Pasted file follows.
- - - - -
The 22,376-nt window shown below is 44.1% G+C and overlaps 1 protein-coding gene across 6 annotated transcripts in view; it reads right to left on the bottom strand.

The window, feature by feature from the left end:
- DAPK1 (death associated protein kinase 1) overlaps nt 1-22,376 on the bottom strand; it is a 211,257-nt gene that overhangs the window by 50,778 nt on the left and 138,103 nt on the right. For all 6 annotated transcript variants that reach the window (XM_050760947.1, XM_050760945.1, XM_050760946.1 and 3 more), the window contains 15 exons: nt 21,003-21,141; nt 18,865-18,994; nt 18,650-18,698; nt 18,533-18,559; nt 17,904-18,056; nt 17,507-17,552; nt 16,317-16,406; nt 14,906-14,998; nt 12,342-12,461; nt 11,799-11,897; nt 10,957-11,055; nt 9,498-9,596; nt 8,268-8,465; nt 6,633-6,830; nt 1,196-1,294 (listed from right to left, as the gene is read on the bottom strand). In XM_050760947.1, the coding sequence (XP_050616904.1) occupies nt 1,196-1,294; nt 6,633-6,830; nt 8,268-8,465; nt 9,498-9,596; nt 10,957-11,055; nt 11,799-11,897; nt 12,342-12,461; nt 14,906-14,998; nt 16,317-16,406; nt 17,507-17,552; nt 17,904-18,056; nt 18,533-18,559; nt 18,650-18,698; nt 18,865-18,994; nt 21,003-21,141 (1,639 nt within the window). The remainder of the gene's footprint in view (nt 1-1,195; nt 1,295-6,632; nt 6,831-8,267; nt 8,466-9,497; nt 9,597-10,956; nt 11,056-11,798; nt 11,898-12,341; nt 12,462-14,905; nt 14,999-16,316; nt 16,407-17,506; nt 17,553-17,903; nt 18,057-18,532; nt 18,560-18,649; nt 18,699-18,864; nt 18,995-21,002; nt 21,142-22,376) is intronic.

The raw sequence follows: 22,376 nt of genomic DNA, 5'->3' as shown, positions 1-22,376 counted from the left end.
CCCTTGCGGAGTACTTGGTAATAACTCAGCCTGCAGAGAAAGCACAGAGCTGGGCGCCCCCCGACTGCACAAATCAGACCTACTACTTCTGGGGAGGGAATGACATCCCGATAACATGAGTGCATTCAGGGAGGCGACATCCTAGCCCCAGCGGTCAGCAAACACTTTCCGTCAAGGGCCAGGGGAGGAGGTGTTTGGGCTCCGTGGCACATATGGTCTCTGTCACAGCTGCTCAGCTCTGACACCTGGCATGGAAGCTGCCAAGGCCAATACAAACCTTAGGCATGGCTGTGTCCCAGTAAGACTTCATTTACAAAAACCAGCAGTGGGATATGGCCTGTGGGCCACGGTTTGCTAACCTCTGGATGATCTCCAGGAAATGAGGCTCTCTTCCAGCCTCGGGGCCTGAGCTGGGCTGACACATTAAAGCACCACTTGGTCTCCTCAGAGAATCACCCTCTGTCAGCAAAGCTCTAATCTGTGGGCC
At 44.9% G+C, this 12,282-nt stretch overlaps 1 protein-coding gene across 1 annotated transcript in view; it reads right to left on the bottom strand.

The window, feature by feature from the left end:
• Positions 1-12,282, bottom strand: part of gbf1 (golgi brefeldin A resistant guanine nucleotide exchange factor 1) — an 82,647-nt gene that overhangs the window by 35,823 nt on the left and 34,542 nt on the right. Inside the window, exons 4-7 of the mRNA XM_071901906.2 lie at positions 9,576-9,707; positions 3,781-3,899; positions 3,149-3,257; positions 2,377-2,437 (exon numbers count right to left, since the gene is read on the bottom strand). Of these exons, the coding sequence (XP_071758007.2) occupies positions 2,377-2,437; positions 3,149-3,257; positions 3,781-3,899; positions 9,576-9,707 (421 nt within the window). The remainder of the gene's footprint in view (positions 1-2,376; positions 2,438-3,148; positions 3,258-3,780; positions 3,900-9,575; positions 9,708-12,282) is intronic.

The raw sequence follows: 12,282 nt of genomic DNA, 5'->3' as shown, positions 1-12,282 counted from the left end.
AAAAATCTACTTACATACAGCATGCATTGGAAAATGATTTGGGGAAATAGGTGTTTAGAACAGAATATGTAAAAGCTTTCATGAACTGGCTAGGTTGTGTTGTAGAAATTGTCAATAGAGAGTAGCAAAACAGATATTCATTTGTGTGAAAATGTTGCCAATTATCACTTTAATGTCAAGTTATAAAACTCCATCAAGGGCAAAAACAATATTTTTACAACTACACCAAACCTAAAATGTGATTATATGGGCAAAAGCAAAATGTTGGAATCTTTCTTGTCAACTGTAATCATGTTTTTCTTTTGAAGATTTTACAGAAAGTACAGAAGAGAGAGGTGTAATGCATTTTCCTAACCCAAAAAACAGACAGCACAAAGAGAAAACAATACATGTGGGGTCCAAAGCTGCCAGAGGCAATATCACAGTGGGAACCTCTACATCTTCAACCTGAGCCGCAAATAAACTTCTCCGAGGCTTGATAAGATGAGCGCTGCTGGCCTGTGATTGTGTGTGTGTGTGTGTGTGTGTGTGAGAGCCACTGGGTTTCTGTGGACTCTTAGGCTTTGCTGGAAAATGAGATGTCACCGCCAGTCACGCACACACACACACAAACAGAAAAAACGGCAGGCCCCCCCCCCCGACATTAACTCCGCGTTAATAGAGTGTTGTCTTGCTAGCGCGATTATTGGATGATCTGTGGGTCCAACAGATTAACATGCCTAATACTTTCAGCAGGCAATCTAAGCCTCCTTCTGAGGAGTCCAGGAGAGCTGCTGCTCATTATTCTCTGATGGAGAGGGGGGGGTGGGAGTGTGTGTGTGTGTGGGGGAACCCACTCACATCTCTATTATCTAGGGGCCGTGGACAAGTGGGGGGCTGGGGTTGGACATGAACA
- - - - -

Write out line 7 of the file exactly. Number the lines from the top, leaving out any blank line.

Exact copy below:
The window, feature by feature from the left end: